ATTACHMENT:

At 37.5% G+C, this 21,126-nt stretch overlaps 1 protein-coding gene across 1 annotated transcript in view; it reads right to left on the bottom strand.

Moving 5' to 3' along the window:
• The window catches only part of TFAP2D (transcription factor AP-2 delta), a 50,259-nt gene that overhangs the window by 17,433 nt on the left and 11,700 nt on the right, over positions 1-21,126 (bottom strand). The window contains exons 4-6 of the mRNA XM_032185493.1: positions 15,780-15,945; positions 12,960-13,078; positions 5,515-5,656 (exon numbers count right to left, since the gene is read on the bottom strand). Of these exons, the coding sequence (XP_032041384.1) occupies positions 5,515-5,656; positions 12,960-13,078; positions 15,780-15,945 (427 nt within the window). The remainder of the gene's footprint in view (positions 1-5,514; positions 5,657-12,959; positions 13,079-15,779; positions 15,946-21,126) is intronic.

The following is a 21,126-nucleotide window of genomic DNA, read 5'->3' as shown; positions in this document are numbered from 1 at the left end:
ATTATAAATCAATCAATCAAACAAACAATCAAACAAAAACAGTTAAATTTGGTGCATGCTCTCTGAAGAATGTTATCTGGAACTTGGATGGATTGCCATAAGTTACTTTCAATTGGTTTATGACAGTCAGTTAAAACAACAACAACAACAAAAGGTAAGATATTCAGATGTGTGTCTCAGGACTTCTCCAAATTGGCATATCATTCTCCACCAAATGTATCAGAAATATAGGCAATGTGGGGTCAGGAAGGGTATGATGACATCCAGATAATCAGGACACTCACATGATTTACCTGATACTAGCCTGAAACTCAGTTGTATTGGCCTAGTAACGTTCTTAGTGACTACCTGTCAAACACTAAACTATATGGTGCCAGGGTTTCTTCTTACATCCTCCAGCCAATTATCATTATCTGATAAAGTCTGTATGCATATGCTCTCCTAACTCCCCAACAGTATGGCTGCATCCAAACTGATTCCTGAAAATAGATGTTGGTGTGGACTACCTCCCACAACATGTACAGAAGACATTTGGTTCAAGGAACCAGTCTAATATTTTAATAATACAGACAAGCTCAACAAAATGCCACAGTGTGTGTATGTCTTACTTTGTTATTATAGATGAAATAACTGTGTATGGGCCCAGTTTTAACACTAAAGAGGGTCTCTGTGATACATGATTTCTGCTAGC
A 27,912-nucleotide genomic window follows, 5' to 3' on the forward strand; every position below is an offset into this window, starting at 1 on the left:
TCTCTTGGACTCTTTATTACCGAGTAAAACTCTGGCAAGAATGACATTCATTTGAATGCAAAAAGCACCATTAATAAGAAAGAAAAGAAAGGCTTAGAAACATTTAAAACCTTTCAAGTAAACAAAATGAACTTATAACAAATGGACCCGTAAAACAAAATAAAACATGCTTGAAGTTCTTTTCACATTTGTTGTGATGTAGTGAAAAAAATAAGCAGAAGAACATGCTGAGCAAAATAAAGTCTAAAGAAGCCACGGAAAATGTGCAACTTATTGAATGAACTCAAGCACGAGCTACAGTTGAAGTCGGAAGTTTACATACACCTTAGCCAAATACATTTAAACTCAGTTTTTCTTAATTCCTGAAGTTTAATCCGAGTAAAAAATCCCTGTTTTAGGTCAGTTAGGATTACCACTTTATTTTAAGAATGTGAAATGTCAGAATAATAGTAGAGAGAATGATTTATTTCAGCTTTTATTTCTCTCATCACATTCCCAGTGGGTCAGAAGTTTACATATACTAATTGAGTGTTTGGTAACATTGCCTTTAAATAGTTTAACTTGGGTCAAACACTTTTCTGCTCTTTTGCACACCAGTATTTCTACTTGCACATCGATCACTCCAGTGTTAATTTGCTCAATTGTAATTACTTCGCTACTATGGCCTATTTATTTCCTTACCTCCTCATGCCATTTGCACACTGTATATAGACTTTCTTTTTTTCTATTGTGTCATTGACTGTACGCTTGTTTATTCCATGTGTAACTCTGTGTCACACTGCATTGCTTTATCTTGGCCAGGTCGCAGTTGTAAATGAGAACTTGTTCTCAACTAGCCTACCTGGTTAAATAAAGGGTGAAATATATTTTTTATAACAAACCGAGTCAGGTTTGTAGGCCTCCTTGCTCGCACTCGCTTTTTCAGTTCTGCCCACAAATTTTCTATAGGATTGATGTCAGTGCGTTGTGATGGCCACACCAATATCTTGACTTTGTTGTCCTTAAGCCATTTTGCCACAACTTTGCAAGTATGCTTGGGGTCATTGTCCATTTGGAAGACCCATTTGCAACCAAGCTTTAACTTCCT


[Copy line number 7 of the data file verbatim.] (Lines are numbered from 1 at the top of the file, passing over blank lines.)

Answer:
TCTCTTGGACTCTTTATTACCGAGTAAAACTCTGGCAAGAATGACATTCATTTGAATGCAAAAAGCACCATTAATAAGAAAGAAAAGAAAGGCTTAGAAACATTTAAAACCTTTCAAGTAAACAAAATGAACTTATAACAAATGGACCCGTAAAACAAAATAAAACATGCTTGAAGTTCTTTTCACATTTGTTGTGATGTAGTGAAAAAAATAAGCAGAAGAACATGCTGAGCAAAATAAAGTCTAAAGAAGCCACGGAAAATGTGCAACTTATTGAATGAACTCAAGCACGAGCTACAGTTGAAGTCGGAAGTTTACATACACCTTAGCCAAATACATTTAAACTCAGTTTTTCTTAATTCCTGAAGTTTAATCCGAGTAAAAAATCCCTGTTTTAGGTCAGTTAGGATTACCACTTTATTTTAAGAATGTGAAATGTCAGAATAATAGTAGAGAGAATGATTTATTTCAGCTTTTATTTCTCTCATCACATTCCCAGTGGGTCAGAAGTTTACATATACTAATTGAGTGTTTGGTAACATTGCCTTTAAATAGTTTAACTTGGGTCAAACACTTTTCTGCTCTTTTGCACACCAGTATTTCTACTTGCACATCGATCACTCCAGTGTTAATTTGCTCAATTGTAATTACTTCGCTACTATGGCCTATTTATTTCCTTACCTCCTCATGCCATTTGCACACTGTATATAGACTTTCTTTTTTTCTATTGTGTCATTGACTGTACGCTTGTTTATTCCATGTGTAACTCTGTGTCACACTGCATTGCTTTATCTTGGCCAGGTCGCAGTTGTAAATGAGAACTTGTTCTCAACTAGCCTACCTGGTTAAATAAAGGGTGAAATATATTTTTTATAACAAACCGAGTCAGGTTTGTAGGCCTCCTTGCTCGCACTCGCTTTTTCAGTTCTGCCCACAAATTTTCTATAGGATTGATGTCAGTGCGTTGTGATGGCCACACCAATATCTTGACTTTGTTGTCCTTAAGCCATTTTGCCACAACTTTGCAAGTATGCTTGGGGTCATTGTCCATTTGGAAGACCCATTTGCAACCAAGCTTTAACTTCCT